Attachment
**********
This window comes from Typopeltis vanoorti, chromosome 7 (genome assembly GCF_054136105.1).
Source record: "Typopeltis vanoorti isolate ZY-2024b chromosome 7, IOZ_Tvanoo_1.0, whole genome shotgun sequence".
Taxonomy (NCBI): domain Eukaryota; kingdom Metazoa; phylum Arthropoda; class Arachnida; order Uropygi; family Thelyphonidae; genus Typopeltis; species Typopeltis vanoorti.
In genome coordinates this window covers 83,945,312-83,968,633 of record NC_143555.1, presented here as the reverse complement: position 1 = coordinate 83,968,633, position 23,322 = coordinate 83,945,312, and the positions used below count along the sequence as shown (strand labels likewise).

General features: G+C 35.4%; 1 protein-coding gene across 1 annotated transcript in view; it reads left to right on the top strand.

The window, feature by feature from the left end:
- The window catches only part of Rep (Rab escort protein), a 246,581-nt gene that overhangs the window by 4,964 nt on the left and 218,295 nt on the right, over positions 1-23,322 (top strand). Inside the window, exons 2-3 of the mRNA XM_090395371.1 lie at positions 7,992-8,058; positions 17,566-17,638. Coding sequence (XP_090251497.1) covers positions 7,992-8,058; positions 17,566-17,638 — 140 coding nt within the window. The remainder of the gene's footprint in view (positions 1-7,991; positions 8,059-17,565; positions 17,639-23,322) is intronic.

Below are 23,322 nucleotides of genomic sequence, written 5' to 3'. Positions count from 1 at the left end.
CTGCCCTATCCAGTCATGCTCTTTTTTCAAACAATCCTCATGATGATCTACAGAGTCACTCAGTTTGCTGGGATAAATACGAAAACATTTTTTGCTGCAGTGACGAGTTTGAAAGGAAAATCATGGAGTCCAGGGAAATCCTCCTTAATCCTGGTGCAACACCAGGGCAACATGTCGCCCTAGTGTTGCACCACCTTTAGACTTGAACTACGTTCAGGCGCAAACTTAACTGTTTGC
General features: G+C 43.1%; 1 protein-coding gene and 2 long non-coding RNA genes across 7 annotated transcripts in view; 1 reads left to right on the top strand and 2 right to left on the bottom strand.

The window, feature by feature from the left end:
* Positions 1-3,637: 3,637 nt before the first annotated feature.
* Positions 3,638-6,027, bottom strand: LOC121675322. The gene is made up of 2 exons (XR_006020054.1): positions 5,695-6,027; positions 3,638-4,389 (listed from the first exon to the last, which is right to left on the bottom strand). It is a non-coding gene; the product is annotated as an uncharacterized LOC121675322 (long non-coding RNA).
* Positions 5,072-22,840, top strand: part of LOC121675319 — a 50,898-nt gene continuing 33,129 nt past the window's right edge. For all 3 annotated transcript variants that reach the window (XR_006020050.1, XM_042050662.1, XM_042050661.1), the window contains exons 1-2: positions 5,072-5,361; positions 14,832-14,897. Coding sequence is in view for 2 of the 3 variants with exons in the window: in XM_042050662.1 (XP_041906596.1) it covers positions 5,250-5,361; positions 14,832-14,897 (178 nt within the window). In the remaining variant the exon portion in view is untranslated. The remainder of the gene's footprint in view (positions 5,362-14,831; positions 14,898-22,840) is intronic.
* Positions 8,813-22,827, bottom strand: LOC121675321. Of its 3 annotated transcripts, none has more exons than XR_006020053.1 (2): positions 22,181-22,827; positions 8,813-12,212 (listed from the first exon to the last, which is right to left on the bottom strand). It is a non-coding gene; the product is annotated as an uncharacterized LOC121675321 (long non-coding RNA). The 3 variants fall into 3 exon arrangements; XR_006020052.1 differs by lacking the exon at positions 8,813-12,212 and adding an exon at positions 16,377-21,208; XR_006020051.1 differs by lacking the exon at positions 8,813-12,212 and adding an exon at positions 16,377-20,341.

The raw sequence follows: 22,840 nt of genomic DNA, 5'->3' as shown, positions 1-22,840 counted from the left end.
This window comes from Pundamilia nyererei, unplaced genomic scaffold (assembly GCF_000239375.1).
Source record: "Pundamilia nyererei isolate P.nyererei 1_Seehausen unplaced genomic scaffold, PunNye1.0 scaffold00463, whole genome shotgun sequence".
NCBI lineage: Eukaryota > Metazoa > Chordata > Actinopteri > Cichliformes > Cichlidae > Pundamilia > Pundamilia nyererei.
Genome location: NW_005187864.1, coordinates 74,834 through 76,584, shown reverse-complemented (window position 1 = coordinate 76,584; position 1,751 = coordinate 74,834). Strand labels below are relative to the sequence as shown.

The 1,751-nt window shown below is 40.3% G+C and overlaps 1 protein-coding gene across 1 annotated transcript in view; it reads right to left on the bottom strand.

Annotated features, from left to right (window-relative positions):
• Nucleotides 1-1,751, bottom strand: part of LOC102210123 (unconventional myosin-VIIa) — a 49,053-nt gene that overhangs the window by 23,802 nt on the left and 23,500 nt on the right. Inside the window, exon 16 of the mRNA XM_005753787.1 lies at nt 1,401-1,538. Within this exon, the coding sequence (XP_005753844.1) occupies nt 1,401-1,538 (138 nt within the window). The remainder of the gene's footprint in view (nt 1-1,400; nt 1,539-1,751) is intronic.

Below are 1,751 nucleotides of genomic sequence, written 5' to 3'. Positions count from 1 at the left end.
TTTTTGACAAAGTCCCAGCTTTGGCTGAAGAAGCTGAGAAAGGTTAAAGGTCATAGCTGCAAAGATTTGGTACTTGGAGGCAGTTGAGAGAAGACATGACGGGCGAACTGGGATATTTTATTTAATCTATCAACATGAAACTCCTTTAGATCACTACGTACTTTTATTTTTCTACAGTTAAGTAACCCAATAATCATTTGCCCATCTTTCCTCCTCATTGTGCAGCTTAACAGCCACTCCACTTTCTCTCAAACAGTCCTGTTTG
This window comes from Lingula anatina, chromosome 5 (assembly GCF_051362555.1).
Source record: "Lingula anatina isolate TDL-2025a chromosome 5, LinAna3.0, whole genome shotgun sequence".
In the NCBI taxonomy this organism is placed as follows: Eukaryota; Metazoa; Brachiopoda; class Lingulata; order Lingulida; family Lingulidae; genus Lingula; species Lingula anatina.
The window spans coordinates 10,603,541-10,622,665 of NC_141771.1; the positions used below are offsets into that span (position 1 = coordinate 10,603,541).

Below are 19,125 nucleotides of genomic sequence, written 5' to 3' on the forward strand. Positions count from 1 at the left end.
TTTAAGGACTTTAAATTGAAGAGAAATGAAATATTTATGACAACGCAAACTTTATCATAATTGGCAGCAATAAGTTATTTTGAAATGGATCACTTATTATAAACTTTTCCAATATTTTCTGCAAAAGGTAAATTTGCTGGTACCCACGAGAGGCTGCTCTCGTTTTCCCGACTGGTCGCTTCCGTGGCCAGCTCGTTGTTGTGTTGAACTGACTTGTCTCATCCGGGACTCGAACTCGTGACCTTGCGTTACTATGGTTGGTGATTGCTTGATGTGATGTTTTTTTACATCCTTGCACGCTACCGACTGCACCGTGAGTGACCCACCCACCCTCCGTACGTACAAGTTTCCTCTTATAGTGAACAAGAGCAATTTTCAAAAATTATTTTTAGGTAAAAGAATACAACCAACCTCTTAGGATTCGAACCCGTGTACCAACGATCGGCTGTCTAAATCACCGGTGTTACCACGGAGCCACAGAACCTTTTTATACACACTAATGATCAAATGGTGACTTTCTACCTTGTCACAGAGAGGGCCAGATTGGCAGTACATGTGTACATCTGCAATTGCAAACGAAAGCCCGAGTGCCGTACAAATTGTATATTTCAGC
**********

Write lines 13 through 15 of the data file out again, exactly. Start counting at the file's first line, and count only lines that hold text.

* Positions 3,638-6,027, bottom strand: LOC121675322. The gene is made up of 2 exons (XR_006020054.1): positions 5,695-6,027; positions 3,638-4,389 (listed from the first exon to the last, which is right to left on the bottom strand). It is a non-coding gene; the product is annotated as an uncharacterized LOC121675322 (long non-coding RNA).
* Positions 5,072-22,840, top strand: part of LOC121675319 — a 50,898-nt gene continuing 33,129 nt past the window's right edge. For all 3 annotated transcript variants that reach the window (XR_006020050.1, XM_042050662.1, XM_042050661.1), the window contains exons 1-2: positions 5,072-5,361; positions 14,832-14,897. Coding sequence is in view for 2 of the 3 variants with exons in the window: in XM_042050662.1 (XP_041906596.1) it covers positions 5,250-5,361; positions 14,832-14,897 (178 nt within the window). In the remaining variant the exon portion in view is untranslated. The remainder of the gene's footprint in view (positions 5,362-14,831; positions 14,898-22,840) is intronic.
* Positions 8,813-22,827, bottom strand: LOC121675321. Of its 3 annotated transcripts, none has more exons than XR_006020053.1 (2): positions 22,181-22,827; positions 8,813-12,212 (listed from the first exon to the last, which is right to left on the bottom strand). It is a non-coding gene; the product is annotated as an uncharacterized LOC121675321 (long non-coding RNA). The 3 variants fall into 3 exon arrangements; XR_006020052.1 differs by lacking the exon at positions 8,813-12,212 and adding an exon at positions 16,377-21,208; XR_006020051.1 differs by lacking the exon at positions 8,813-12,212 and adding an exon at positions 16,377-20,341.